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Cricket and not cricket

How quickly this (click on this picture to make the triumph even bigger!) . . .


. . . has turned into this:


After England sneaked the Ashes 2-1, they have now been soundly beaten 2-0 by Pakistan. Ashes to ashes, dust to dust. If Warne don’t get you then Shoaib Akhtar and Danish Kaneria must. I wonder what Al Qaeda will make of that.

All very catastrophic. Until you turn your mind to a real catastrophe. To put all of the above in perspective, spare a thought for cricket in Zimbabwe, a grain of sand through which to see the chaos of the world out there. A year or two ago, there was a great exodus of international cricketers from Zimbabwe, but they were mostly white guys, with only the occasional black man involved. The Mugabe regime had no problem calling them a bunch of racists and Uncle Toms.

But just over a week ago, the new Zimbabwe captain, the impeccably black Tatenda Taibu, and a thoroughly gutsy cricketer by the way, having already expressed his extreme displeasure at what was happening to Zimbabwean cricket, and having lead another huge player rebellion, by the new multi-coloured lot, remember, resigned:

“I’ve resigned from Zimbabwe cricket as a whole,” Taibu said from Harare on Thursday.

“I’ve had problems with the way Zimbabwe cricket is being run for the past few years,” said the 22-year-old, the youngest captain in Test cricket history when he took over in May 2004.


Maybe that was what decided that Mugabe regime that something had to be done. Basically, a couple of Mugabe-ites had been given Zimbabwe cricket to “run”, i.e. ruin, loot, etc., and the Mugabe regime (i.e. Robert bloody Mugabe) decided that they had to stop, or would at any rate make good scapegoats for what even they (Mugabe) now saw as a problem. So, the Zimbabwe equivalent of the men in big raincoats went round at 4 am to arrest the two miscreants. But, they had been tipped off and had fled.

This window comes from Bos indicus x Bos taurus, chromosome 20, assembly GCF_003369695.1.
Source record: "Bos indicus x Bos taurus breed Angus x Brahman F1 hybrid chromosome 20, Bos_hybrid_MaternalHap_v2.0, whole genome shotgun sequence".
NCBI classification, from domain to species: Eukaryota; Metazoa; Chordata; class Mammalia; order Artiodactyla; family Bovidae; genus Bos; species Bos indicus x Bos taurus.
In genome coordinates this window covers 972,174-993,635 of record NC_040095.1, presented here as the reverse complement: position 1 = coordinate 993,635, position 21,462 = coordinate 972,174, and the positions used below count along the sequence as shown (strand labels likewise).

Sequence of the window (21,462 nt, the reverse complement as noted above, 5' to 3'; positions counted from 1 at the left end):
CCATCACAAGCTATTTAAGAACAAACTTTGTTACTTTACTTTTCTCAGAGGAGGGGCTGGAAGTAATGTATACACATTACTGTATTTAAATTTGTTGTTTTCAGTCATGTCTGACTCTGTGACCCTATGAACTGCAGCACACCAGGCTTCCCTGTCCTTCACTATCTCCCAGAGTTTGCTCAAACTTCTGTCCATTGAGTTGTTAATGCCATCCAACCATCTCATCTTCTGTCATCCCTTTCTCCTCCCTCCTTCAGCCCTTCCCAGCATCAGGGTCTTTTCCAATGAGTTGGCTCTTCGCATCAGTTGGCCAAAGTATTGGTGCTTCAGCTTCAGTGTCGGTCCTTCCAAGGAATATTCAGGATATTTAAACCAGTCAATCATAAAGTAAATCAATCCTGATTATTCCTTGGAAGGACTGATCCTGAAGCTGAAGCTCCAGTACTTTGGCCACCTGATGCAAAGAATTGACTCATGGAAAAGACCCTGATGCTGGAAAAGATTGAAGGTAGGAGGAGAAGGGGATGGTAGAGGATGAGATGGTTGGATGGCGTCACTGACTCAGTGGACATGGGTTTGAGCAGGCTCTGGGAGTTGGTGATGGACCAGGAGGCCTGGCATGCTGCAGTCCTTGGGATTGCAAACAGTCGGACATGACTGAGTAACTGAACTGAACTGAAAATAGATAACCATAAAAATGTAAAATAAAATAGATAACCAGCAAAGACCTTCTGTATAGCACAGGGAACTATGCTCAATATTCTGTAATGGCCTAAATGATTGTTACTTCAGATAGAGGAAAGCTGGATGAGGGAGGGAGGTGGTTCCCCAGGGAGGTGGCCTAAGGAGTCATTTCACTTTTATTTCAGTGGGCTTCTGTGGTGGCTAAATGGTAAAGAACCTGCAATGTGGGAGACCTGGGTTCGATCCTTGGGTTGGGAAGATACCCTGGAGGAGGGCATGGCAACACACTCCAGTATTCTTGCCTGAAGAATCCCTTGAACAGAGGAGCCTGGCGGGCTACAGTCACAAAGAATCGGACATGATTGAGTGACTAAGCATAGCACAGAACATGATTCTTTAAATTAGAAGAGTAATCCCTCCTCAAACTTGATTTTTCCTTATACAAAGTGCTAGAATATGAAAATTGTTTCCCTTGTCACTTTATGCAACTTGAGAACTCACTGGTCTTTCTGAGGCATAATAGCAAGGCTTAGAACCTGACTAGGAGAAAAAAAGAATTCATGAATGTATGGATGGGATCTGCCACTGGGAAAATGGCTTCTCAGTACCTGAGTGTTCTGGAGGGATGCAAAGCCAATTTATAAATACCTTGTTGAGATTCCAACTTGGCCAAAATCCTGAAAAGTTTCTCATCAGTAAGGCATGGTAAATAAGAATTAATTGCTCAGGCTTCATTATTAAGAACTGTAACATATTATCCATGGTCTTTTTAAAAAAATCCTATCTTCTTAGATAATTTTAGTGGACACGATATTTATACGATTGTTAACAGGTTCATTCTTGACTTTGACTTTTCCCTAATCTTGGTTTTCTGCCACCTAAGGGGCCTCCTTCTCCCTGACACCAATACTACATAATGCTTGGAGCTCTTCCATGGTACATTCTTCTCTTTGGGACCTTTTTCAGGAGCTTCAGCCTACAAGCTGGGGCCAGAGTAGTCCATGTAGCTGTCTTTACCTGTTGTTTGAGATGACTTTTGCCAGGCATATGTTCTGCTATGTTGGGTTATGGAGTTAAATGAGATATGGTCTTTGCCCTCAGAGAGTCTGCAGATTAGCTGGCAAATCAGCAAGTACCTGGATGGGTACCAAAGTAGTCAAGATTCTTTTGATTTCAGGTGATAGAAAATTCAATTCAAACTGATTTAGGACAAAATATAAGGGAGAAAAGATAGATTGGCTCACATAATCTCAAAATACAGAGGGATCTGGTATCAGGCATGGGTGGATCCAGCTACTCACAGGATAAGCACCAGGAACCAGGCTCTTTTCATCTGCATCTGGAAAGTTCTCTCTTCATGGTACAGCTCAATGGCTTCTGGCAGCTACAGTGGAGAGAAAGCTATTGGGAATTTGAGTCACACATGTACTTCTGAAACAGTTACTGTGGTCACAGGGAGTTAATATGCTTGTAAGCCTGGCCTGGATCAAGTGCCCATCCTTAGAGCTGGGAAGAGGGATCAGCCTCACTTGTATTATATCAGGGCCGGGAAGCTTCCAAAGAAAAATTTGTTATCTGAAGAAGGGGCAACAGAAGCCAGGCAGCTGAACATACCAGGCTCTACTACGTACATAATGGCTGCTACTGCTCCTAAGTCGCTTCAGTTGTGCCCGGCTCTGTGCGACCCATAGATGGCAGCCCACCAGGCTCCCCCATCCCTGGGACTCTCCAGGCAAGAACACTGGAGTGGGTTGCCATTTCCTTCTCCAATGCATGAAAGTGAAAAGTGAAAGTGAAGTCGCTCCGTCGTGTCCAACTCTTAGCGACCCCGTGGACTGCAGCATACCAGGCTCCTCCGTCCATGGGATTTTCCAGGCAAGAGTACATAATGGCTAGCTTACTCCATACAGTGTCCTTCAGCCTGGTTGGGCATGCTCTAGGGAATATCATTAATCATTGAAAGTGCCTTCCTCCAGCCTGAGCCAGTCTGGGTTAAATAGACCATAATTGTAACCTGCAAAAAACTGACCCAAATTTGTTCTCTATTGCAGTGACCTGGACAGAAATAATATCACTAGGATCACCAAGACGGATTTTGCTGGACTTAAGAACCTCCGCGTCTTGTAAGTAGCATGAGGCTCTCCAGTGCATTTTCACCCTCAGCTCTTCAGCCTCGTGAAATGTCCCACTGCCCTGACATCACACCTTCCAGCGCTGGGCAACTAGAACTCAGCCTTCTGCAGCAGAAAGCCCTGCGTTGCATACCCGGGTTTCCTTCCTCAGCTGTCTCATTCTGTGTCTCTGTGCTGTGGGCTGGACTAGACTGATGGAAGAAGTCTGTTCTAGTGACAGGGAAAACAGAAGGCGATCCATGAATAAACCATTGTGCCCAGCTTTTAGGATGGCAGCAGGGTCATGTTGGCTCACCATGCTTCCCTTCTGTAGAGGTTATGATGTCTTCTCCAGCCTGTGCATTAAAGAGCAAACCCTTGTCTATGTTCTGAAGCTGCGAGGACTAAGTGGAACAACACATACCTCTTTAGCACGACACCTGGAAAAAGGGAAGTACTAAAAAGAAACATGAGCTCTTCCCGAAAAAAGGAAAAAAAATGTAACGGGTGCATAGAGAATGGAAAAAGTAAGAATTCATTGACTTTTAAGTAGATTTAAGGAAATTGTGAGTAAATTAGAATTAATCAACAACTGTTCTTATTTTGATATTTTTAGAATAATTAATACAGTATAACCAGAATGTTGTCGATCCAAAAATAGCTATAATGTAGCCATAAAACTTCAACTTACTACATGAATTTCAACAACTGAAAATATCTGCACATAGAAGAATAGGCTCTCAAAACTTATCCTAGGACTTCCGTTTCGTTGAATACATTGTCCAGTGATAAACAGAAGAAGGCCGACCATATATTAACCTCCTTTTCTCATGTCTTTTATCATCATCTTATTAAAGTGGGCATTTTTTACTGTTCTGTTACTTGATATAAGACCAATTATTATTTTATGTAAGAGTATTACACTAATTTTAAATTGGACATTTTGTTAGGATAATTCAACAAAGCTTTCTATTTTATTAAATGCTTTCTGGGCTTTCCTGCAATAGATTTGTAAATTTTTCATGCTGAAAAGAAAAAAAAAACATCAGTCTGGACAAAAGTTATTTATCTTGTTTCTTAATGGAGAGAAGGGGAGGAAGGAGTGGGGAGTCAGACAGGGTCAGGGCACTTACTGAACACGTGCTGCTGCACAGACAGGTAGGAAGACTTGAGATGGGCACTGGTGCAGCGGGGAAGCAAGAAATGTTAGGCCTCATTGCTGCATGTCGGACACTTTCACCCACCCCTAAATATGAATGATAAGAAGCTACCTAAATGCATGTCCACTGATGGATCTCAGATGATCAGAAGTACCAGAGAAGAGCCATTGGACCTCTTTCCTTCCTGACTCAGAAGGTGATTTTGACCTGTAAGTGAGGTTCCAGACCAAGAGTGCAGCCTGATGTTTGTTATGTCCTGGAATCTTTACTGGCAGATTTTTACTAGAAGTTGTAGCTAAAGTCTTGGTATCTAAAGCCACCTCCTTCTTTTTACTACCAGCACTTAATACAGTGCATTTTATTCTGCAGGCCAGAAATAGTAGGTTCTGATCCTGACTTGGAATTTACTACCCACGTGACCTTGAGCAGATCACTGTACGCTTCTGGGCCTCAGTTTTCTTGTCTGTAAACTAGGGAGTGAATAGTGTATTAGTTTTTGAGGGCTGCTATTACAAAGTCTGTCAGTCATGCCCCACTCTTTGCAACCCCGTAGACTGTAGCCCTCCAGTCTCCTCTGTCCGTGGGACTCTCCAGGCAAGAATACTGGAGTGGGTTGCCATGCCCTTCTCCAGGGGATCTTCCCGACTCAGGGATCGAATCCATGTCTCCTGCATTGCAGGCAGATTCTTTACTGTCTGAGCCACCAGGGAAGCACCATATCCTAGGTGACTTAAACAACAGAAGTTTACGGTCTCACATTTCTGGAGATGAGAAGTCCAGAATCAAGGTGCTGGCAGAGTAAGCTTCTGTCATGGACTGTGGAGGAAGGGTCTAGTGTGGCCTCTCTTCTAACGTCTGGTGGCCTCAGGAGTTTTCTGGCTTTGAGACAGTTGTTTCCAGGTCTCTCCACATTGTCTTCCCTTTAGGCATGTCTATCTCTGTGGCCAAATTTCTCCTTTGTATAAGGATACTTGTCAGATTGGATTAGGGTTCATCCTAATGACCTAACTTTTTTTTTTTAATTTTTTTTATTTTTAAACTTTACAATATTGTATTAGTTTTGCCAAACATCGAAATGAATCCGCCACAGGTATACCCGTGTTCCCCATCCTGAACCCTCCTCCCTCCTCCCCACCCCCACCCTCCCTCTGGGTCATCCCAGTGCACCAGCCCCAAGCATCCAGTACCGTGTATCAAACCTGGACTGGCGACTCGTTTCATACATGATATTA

Cricket people are complaining about the uselessness of cricket’s global governing body, the ICC, in this matter. But you cannot really expect the ICC to sort out Zimbabwe cricket. The problem is not cricket in Zimbabwe, the problem is Zimbabwe.

Nevertheless, cricket, by dramatising so publicly the horror story that is Zimbabwe now, may actually be contributing something:

John Stremlau, professor of international affairs at South Africa’s Witwatersrand University, said the Zimbabwe Cricket meltdown could become the catalyst for a much broader internal revolt.

“Inflation is more than 400 per cent, the US dollar to the Zim [Zimbabwe dollar] is running at 1 to 100,000 [on the black market] and everything’s been criminalised and linked to the survival of the Zimbabwe cabal,” he said.

“The mystery is when the tipping point will come and it’d be an interesting footnote to history if it was the flap over the cricket team.”

Yes it would. The sooner Mugabe is tipped, alive or dead, into the bucket of history the better, and nobody is going to be particularly choosy about what tipped him. If cricket can help to see off this monster, good for cricket.

If that happens, then maybe the apparently myopic policy of other cricketing countries just carrying on playing with whatever cricketers Zimbabwe put into the field against them will have been justified, sort of. Results are what matter when you are dealing with something like Mugabe, not your mere conscience. Had cricket quarantined itself from Zimbabwe, this latest fiasco could not have happened, because any cricket problems in Zimbabwe would (a) not have attracted nearly so much outside attention, and (b) would have been blameable by Mugabe on outside interference.

Had Taibu not had the chance to prove himself to be the formidable cricketer and personality that he is, his resignation would not have counted for much. As it is, it just might count, as Professor Stremlau says, for rather a lot.

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3 comments to Cricket and not cricket

  • You are quite right that since the Ashes England have been less than impressive. It is also true that since the Ashes Australia have won every game they have played since then in a canter.

    However, we would still swap.

    It is also true that on Boxing Day 2006 more than 100000 people will be at the MCG, watching the fourth test in the next Ashes series, and there is no way I will not be one of them.

  • Shaun

    post-Ashes England = post Rugby World Cup (2003) England

  • nick

    So, if Heath Streak and the Flowers had been black, or if Henry Olonga had been a better player, we would be closer to ending the fascist rule of Mugabe? When will the ICC get it’s finger out, and just suspend Zimbabwe from cricket. It worked for South Africa. It wouldn’t detract from the sport. But then again, only white people can be evil……